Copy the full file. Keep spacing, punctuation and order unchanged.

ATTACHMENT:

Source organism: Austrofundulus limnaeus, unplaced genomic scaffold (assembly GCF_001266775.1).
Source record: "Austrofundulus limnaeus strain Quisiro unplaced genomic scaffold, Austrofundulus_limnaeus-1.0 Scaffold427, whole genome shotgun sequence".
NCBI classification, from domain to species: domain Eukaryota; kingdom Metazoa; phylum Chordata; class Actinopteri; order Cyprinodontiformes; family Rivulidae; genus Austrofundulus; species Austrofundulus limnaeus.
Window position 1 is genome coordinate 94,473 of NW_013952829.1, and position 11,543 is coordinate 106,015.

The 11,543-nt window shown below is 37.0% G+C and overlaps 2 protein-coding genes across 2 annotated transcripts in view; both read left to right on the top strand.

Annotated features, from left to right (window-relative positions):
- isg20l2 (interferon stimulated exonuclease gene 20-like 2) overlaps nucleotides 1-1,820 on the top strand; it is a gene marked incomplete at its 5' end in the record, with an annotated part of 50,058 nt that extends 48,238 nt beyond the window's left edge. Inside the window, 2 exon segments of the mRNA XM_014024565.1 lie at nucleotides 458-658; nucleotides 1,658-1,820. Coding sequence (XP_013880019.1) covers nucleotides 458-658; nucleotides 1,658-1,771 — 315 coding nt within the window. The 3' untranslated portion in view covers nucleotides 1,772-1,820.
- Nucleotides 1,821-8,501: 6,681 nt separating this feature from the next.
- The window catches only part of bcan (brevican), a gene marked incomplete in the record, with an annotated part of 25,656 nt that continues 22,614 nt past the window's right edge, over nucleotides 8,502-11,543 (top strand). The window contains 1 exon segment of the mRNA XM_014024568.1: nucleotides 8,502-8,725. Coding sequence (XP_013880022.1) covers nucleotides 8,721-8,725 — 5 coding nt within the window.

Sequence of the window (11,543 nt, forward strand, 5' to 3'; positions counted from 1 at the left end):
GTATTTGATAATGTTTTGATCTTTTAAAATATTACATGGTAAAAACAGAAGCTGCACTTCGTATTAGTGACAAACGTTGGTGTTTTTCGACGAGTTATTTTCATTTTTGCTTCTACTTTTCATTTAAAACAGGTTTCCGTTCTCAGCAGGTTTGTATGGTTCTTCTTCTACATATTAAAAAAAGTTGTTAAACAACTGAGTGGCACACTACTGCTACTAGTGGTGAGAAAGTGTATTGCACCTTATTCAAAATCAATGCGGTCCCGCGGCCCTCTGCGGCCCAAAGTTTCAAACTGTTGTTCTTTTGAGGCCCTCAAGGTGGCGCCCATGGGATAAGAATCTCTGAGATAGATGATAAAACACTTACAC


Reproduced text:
Source organism: Austrofundulus limnaeus, unplaced genomic scaffold (assembly GCF_001266775.1).
Source record: "Austrofundulus limnaeus strain Quisiro unplaced genomic scaffold, Austrofundulus_limnaeus-1.0 Scaffold427, whole genome shotgun sequence".
NCBI classification, from domain to species: domain Eukaryota; kingdom Metazoa; phylum Chordata; class Actinopteri; order Cyprinodontiformes; family Rivulidae; genus Austrofundulus; species Austrofundulus limnaeus.
Window position 1 is genome coordinate 94,473 of NW_013952829.1, and position 11,543 is coordinate 106,015.

The 11,543-nt window shown below is 37.0% G+C and overlaps 2 protein-coding genes across 2 annotated transcripts in view; both read left to right on the top strand.

Annotated features, from left to right (window-relative positions):
- isg20l2 (interferon stimulated exonuclease gene 20-like 2) overlaps nucleotides 1-1,820 on the top strand; it is a gene marked incomplete at its 5' end in the record, with an annotated part of 50,058 nt that extends 48,238 nt beyond the window's left edge. Inside the window, 2 exon segments of the mRNA XM_014024565.1 lie at nucleotides 458-658; nucleotides 1,658-1,820. Coding sequence (XP_013880019.1) covers nucleotides 458-658; nucleotides 1,658-1,771 — 315 coding nt within the window. The 3' untranslated portion in view covers nucleotides 1,772-1,820.
- Nucleotides 1,821-8,501: 6,681 nt separating this feature from the next.
- The window catches only part of bcan (brevican), a gene marked incomplete in the record, with an annotated part of 25,656 nt that continues 22,614 nt past the window's right edge, over nucleotides 8,502-11,543 (top strand). The window contains 1 exon segment of the mRNA XM_014024568.1: nucleotides 8,502-8,725. Coding sequence (XP_013880022.1) covers nucleotides 8,721-8,725 — 5 coding nt within the window.

Sequence of the window (11,543 nt, forward strand, 5' to 3'; positions counted from 1 at the left end):
GTATTTGATAATGTTTTGATCTTTTAAAATATTACATGGTAAAAACAGAAGCTGCACTTCGTATTAGTGACAAACGTTGGTGTTTTTCGACGAGTTATTTTCATTTTTGCTTCTACTTTTCATTTAAAACAGGTTTCCGTTCTCAGCAGGTTTGTATGGTTCTTCTTCTACATATTAAAAAAAGTTGTTAAACAACTGAGTGGCACACTACTGCTACTAGTGGTGAGAAAGTGTATTGCACCTTATTCAAAATCAATGCGGTCCCGCGGCCCTCTGCGGCCCAAAGTTTCAAACTGTTGTTCTTTTGAGGCCCTCAAGGTGGCGCCCATGGGATAAGAATCTCTGAGATAGATGATAAAACACTTACAC